Rhythm and living in each moment are keys to reducing our need for disciplining our children. The more we all know what comes next in our day and can settle into what we are presently doing, rather than into what comes next or what we’d rather be doing, the fewer tantrums, outbursts, and fights there seem to be in our home.
Though don’t misunderstand me. We still have our fair share of tantrums, pushes, and occasional bites, and we still need a method for disciplining our children. There are millions of suggestions and philosophies out there on what are the “best” ways to discipline a child, and my husband and I have tried a few different tactics. Lately, though, we seem to rely on just a few different things. The first and most important thing for me is listening to my gut – how do I feel after raising my voice or threatening my child with a “if you don’t do this, you won’t be able to do that”? I feel awful, embarrassed, guilty, and unworthy. How, instead, do I feel when I use distraction, humor, laughter, and versatility to guide my children to appropriate ways of behaving? I feel calm, proud, confident, and helpful.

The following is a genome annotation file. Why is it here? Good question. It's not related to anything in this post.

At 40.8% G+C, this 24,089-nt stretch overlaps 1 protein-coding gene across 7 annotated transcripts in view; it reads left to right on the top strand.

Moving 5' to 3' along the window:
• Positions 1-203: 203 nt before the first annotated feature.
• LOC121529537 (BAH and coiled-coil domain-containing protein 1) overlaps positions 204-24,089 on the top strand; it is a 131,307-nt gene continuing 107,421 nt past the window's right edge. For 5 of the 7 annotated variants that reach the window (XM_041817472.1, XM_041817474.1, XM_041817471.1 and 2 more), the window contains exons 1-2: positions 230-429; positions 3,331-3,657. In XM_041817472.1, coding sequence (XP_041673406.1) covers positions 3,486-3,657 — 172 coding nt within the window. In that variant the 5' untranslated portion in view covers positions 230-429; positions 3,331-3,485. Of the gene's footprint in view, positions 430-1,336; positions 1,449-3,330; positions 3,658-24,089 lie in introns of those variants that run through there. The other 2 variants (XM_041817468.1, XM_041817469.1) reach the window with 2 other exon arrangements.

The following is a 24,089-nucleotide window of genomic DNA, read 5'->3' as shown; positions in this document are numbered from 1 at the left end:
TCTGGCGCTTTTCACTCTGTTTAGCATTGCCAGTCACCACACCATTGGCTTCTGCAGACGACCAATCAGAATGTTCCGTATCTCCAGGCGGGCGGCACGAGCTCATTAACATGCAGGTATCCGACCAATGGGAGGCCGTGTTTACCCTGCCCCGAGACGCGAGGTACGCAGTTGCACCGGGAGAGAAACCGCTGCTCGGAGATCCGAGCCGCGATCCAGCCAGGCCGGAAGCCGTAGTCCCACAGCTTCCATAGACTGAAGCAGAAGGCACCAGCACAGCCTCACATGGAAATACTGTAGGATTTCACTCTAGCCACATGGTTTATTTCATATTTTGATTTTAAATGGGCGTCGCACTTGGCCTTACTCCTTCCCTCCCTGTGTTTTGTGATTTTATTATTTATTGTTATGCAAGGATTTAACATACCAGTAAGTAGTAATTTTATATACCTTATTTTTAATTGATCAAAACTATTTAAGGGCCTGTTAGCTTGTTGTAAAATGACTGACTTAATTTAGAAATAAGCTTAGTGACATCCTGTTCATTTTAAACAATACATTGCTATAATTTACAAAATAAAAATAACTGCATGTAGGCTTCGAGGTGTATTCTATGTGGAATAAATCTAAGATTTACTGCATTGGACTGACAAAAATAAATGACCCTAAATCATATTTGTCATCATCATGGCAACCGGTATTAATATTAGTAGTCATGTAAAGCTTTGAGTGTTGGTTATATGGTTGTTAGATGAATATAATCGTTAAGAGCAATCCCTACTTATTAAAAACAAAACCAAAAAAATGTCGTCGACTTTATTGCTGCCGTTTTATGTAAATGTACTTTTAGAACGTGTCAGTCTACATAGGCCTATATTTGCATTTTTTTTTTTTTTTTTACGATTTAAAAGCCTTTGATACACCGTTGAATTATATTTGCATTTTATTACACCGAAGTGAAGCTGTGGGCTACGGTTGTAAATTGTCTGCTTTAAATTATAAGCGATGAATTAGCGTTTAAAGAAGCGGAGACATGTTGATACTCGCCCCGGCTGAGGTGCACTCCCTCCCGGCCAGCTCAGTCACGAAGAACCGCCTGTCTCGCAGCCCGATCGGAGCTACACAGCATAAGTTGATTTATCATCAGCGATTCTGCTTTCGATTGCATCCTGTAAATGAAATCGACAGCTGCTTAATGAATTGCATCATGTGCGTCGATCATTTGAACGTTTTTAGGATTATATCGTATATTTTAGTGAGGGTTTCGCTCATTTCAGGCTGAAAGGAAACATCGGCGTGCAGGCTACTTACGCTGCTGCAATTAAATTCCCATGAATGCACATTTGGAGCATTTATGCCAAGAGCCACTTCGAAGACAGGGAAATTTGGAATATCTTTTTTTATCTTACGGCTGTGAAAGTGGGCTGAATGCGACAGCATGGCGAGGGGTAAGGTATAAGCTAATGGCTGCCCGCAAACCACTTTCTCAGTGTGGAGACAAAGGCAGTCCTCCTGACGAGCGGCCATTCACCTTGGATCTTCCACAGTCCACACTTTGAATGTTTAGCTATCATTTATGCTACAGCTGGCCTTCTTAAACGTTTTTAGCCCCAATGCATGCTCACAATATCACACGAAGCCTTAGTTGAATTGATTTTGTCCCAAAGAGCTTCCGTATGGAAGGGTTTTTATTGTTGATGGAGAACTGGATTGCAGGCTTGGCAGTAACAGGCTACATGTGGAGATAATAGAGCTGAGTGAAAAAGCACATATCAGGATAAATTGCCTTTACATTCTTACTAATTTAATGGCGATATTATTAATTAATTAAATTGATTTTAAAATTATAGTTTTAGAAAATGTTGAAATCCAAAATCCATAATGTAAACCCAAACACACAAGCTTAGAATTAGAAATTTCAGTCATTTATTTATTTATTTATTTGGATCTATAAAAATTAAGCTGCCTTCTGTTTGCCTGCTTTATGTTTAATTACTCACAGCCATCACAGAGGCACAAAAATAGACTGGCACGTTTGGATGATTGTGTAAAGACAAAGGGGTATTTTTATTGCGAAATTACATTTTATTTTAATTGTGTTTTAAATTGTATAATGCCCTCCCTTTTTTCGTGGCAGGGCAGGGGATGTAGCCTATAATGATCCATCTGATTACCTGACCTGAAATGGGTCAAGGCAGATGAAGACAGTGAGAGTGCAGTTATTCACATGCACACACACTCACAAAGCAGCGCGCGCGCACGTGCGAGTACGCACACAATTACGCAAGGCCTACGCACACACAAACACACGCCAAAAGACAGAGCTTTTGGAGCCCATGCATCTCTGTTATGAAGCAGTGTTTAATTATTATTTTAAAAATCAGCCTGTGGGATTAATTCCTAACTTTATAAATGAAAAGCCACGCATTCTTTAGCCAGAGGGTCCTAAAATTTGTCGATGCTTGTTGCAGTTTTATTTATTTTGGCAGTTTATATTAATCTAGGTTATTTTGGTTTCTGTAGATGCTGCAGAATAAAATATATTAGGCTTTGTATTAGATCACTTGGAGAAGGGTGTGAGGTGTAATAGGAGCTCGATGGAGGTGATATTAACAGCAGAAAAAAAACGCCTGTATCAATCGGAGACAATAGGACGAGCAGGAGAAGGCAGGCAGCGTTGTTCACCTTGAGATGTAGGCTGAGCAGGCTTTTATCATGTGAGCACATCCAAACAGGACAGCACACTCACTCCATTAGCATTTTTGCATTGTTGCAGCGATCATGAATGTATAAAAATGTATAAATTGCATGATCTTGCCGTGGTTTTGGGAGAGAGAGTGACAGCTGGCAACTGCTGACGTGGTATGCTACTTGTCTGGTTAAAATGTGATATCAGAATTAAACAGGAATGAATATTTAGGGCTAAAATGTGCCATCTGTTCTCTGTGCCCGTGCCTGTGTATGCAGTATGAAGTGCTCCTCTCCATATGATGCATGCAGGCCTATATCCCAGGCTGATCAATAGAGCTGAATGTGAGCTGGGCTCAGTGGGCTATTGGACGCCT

Caring for four children now, I truly need to be versatile. Children come here with their own unique gifts, strengths, and weaknesses, and it is up to us as their care providers to discover what these are and how we can best work with each child to help them fulfill their destiny here on earth. We can’t fulfill it for them, but we do need to create an environment that is nurturing and be an example of the kind of person we would like our children to become.
Versatility is only one part of the L.O.V.E. approach to discipline. The other parts of the acronym are: listening, laughter, order, objectivity, vulnerability, energy, and enthusiasm. I use them all in some capacity most weeks, but I chose to focus on just a couple here.